German Holidays in Bavaria
There are more than 13 Holidays Celebrated in Bavaria!
German Holidays (and Bavarian Holidays of course) are very important in the culture of the people.
Because of the deep religious roots of many Catholics living in the area, and a German tendency to celebrate when a celebration is definitely called for, there is no shortage of holidays here.
From East to Christmas and everything in between, here is a brief look at the German Holidays celebrated in Bavaria.
I know what you are thinking, and NO Oktoberfest is not actually a holiday.
But Easter and Christmas are. So is Tag der Arbeit, Christi Himmelfahrt, and Heilige Drei Konige.
But, if you don’t know German, you are going to have to keep reading to figure out what those are!
German Holidays - New Years Day - Neujahrstag
For the most part, Germany celebrates the New Year much the way we do here in the United States.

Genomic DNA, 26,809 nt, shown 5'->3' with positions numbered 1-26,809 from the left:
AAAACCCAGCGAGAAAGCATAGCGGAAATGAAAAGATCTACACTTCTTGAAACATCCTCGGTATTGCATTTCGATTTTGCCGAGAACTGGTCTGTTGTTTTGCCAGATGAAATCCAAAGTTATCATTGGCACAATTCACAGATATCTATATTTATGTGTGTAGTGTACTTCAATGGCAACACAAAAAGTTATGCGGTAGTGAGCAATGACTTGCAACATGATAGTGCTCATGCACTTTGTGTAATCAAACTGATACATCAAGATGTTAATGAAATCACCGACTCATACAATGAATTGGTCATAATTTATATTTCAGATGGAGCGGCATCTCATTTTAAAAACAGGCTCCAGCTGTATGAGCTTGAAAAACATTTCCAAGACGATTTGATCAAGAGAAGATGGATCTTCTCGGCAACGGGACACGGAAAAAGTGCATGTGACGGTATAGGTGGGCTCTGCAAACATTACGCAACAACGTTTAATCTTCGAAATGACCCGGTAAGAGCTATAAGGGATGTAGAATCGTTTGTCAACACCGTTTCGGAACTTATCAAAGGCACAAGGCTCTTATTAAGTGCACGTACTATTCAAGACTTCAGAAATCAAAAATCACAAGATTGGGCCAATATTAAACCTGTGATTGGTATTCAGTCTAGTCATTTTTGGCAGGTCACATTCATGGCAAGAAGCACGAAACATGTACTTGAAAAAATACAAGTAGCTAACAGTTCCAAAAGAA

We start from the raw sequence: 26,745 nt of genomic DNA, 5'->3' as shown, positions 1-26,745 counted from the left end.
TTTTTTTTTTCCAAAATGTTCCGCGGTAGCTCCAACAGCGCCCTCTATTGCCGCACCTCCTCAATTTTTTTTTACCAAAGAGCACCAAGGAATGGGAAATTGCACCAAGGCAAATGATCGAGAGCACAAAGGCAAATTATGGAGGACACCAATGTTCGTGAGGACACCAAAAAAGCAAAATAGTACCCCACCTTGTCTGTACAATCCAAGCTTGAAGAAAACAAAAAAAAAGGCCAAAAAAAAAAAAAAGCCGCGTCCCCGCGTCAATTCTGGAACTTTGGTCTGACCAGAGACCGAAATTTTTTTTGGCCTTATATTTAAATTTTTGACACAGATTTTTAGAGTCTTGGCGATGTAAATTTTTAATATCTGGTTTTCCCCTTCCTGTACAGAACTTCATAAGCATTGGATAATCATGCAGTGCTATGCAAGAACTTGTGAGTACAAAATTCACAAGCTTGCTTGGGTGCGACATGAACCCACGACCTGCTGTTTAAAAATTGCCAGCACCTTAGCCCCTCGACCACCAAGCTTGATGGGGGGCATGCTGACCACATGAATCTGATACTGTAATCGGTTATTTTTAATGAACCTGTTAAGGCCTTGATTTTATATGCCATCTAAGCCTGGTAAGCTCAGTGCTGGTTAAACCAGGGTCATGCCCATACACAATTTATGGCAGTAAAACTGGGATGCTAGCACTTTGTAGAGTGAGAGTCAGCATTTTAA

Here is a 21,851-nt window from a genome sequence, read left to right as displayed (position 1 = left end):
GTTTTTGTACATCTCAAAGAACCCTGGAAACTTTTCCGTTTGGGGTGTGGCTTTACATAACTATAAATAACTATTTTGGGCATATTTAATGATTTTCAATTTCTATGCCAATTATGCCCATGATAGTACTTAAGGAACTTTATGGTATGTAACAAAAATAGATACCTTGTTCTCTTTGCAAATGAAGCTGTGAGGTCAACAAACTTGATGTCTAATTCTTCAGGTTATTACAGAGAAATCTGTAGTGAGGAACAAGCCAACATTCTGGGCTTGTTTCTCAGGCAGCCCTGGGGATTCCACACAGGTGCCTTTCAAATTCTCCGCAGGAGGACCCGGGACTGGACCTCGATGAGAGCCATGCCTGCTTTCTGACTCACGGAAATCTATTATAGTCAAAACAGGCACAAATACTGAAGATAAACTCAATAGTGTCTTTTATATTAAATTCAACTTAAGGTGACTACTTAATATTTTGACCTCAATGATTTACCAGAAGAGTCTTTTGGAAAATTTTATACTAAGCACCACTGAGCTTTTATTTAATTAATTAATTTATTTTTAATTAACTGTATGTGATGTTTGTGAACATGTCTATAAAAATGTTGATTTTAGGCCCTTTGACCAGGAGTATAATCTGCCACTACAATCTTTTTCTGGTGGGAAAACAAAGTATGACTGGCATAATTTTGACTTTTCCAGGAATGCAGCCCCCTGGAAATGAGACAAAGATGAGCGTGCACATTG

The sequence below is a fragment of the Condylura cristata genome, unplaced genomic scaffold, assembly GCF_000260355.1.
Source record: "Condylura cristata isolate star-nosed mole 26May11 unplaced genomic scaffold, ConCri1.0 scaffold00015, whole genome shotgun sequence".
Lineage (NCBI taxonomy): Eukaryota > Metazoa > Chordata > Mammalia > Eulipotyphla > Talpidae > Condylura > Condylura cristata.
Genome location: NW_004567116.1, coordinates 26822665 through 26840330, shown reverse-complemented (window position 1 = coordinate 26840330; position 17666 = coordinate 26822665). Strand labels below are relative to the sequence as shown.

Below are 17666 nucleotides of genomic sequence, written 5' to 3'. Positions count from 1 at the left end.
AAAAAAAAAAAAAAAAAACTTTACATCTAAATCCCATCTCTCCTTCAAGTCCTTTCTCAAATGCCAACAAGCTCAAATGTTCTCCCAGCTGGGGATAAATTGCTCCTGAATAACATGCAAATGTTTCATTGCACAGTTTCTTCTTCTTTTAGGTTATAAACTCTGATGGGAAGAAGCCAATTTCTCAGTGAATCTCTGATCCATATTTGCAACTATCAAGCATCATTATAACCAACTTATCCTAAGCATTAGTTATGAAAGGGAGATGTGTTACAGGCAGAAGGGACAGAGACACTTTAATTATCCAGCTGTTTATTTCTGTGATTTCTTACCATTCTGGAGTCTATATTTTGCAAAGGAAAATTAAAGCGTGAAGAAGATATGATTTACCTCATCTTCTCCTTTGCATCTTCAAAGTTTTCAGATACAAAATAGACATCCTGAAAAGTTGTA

Drinking, dancing, and general partying can be found anywhere you look. Of course, beer can be found anywhere you look as well.
But the real message is that you will find many people celebrating all of the things that are to come during the next year. Just like in the U.S. many people make a New Years resolution.
There are a couple of traditions; however that are not customary with Americans celebrating New Years.
For example, Bleigießen is a fortune that is told after dropping hot molten lead into cold water. Whatever shapes turns up is supposed to be the fortune.
So, if you get something that looks like a heart, your fortune is that you will find love in the New Year. Celebrating New Year’s is not uncommon for Americans, but celebrating Saint Sylvester probably is.
Saint Sylvester was a pope in the 4th century and happens to be celebrated the same day as New Year’s Eve.
German Holidays - Epiphany - Heilige Drei Könige
Heilige Drei Könige is a German holiday that is really an extension of the Christmas season. On another pag you can read all about German Christmas traditions.
Boy – the Germans really love to celebrate Christmas, don’t they?
Really a celebration of the three kings visit to Jesus after he was born.